McGhie was 41, old for a foot soldier, and working as a miner near Ballarat when the war started. He volunteered and sailed as an infantryman, but as soon as his unit arrived in South Africa the British gave them all horses, on the premise that Colonials could all ride. So now he had a horse to look after, as well as himself. Then an officer of the unit, for which there is evidence linking McGhie to serving as his batman, was killed in their first big battle. This might have unsettled McGhie, who may have about then started to think that war was a young fellow’s game. Soon afterwards he managed to talk himself onto the sick list using a somewhat suspicious tale about an injured wrist. How he came to be injured tends to morph a little each time he tells the tale at later dates. He manages to talk himself into the company of a Doctor Toll who was taking a party of injured soldiers to Capetown. No sooner do they reach Capetown than Toll boards a ship for Australia, leaving McGhie to his own devices. Still talking the talk, McGhie (yes, he is of Irish descent) manages to convince the Australian agent in Capetown to pay for his passage back to Australia.
On arrival in Melbourne – on a dark and stormy night, no less – McGhie promptly reports to military headquarters the very next day. Yes, I did say that he was of Irish descent, and apparently capable of talking the blarney very well, but he was possibly less smart in other areas, like common sense. The military authorities soon suspected that he might just be a deserter. In fact, McGhie was, and is, Australia’s first, most successful deserter, having managed to talk his way from the front, all the hundreds of miles overland back to Capetown, and thence all the thousands of sea miles back to Australia – and no-one has ever heard of him! The one man who was crucial to proving the truth or lie in McGhie’s tale, Doctor Toll, providentially died on the voyage home to Australia. McGhie apparently also had the luck of the Irish on his side as well. After several months of desultory evidence collection, during which time McGhie was collecting his military pay, the authorities decided that yes, he probably was a deserter, but that it would be too hard to get more evidence and witnesses from South Africa, and promptly discharged him! A lucky, lucky man, indeed. But, there’s more.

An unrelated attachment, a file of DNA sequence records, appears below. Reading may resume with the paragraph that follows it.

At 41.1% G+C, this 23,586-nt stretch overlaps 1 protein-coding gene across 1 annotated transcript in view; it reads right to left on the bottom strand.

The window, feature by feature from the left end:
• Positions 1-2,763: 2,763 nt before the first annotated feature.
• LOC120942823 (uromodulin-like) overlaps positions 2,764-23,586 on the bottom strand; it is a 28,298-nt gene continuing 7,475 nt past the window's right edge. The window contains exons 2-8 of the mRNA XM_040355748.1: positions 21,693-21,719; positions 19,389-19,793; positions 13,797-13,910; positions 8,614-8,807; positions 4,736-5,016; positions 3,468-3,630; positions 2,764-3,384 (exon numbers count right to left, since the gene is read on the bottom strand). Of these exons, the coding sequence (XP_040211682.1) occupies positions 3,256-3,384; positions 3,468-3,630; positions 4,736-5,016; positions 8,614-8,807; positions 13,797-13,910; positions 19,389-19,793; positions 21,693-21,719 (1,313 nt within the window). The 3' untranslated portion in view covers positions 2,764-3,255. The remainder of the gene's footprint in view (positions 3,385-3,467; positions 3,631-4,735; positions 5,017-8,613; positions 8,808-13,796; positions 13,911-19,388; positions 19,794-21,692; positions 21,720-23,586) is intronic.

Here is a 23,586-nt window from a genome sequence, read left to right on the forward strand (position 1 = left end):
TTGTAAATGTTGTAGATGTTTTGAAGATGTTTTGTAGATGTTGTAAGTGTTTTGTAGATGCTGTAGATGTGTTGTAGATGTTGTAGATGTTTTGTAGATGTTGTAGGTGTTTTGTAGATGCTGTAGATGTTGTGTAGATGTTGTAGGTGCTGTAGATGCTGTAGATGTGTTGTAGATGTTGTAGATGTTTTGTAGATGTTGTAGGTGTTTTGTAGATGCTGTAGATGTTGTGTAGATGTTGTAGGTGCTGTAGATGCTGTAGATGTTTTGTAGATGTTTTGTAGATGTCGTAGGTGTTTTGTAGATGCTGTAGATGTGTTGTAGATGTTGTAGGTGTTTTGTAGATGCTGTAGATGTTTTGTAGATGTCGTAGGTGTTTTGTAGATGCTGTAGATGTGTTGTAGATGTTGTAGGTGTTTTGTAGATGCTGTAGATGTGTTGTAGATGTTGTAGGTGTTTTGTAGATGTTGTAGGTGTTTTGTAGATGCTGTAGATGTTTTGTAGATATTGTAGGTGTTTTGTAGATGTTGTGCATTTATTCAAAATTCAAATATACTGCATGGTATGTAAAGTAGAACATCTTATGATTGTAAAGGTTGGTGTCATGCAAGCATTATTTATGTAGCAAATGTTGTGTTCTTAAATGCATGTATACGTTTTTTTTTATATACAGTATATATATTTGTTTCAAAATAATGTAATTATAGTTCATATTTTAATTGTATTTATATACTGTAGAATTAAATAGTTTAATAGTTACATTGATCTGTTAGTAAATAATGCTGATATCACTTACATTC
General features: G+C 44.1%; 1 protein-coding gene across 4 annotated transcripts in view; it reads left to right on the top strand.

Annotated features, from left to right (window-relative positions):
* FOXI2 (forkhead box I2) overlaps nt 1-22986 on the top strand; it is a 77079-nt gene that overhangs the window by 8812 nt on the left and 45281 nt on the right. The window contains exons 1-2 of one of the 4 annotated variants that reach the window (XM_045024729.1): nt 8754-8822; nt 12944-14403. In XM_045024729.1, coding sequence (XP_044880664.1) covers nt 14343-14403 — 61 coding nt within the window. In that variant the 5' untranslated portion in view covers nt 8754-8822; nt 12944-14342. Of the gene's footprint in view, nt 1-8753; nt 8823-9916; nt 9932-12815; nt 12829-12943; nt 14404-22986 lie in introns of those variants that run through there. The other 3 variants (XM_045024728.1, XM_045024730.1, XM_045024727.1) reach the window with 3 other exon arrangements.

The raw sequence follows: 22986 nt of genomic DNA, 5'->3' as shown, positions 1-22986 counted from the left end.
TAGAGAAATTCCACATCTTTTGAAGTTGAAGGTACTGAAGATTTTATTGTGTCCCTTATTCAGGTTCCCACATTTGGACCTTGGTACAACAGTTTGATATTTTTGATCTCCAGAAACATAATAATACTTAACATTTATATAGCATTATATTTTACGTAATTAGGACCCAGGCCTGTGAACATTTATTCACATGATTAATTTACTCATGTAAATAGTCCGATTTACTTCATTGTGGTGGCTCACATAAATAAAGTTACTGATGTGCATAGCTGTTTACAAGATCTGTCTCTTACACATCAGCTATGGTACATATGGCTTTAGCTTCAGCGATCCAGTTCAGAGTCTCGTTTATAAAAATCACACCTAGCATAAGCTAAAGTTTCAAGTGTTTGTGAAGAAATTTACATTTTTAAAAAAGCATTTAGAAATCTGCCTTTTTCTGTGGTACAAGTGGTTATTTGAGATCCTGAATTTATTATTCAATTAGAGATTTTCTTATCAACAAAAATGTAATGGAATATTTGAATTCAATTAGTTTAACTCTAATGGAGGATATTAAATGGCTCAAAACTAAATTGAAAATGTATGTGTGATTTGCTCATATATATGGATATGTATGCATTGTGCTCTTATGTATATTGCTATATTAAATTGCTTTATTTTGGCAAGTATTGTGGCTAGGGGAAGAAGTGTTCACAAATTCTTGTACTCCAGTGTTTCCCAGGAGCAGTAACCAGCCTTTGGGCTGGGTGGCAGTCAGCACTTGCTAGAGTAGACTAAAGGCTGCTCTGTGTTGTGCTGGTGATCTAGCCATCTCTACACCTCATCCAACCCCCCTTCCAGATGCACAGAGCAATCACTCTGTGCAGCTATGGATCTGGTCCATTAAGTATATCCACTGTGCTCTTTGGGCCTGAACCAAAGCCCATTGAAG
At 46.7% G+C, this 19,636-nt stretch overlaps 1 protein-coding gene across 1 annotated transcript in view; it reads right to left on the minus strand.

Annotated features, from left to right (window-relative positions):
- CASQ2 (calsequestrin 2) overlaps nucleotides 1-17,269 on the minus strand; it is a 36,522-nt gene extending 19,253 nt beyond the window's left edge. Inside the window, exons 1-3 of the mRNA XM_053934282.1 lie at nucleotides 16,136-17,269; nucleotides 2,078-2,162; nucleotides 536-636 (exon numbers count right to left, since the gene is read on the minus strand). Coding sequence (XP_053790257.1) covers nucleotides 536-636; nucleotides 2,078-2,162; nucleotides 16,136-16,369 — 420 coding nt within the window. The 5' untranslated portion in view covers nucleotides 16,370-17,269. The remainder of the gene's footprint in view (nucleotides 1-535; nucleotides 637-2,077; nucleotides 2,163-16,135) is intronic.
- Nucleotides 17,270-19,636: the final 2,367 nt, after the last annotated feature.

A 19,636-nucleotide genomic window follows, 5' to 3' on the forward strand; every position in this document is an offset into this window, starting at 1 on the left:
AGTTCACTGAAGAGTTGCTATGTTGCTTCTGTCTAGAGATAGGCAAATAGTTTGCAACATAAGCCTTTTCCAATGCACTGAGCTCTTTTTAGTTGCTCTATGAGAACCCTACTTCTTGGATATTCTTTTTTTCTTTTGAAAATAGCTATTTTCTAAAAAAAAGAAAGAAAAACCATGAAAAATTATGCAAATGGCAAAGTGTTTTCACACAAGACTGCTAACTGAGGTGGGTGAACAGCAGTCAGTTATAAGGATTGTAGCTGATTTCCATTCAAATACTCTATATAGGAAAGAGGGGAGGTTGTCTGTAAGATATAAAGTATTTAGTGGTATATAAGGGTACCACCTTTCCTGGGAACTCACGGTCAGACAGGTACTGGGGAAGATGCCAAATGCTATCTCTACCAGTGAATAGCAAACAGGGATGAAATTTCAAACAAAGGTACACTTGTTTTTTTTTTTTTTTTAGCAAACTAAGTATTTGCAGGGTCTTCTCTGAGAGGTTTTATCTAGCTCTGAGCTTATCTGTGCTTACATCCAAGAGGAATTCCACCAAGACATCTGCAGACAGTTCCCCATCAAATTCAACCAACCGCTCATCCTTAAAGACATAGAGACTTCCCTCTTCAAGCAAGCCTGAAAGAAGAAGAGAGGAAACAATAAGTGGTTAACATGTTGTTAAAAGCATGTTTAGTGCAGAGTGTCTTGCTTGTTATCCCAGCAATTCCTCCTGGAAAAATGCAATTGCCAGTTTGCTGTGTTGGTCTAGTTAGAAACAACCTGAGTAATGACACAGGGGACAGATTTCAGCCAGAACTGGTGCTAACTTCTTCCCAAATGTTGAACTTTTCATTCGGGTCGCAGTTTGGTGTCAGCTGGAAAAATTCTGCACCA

All the above was in the first file on McGhie. The second file concerned his wife, in Melbourne. Belinda McGhie wrote a series of letters to the Victorian Government after she saw a small newspaper article that described the collection for, and sending of, a large box of comforts from Ballarat to the troops in South Africa. The Ballarat Lady Mayoress had organised the whole thing, and there was a big send off for the box at the Ballarat train station. Apparently there was two pounds left over and the Mayoress gave the money to “the youngest child of Private James Alfred McGhie” who happened to be on the platform with its mother. Belinda knew that the only child she bore to James had died many years before, and it suddenly dawned on her that all the years that he had been working in Ballarat and “unable to support her” he had instead been supporting a younger woman and the several children she had born to him! She literally went off like a cracker! Each letter in the series is ever more strident than the last - she wanted McGhie’s military pay that was going to “that woman” in Ballarat, and she was going to sue McGhie for bigamy where-ever he might hide in the world. He was in deep trouble. To top all this off, his youngest child born in Ballarat, a son, died whilst he was in South Africa, and there is enough time for a letter informing him of this to have arrived in South Africa before he made off from the war. I think it is the circumstances of his wife finding out about his mistress and of his son’s death that may have pushed him to leave the war. He knew he had things to sort out at home, but that the military would not let him leave because of those reasons – so he just left anyway, and got home any way he could. If that was the case, you have to admire the man for his actions.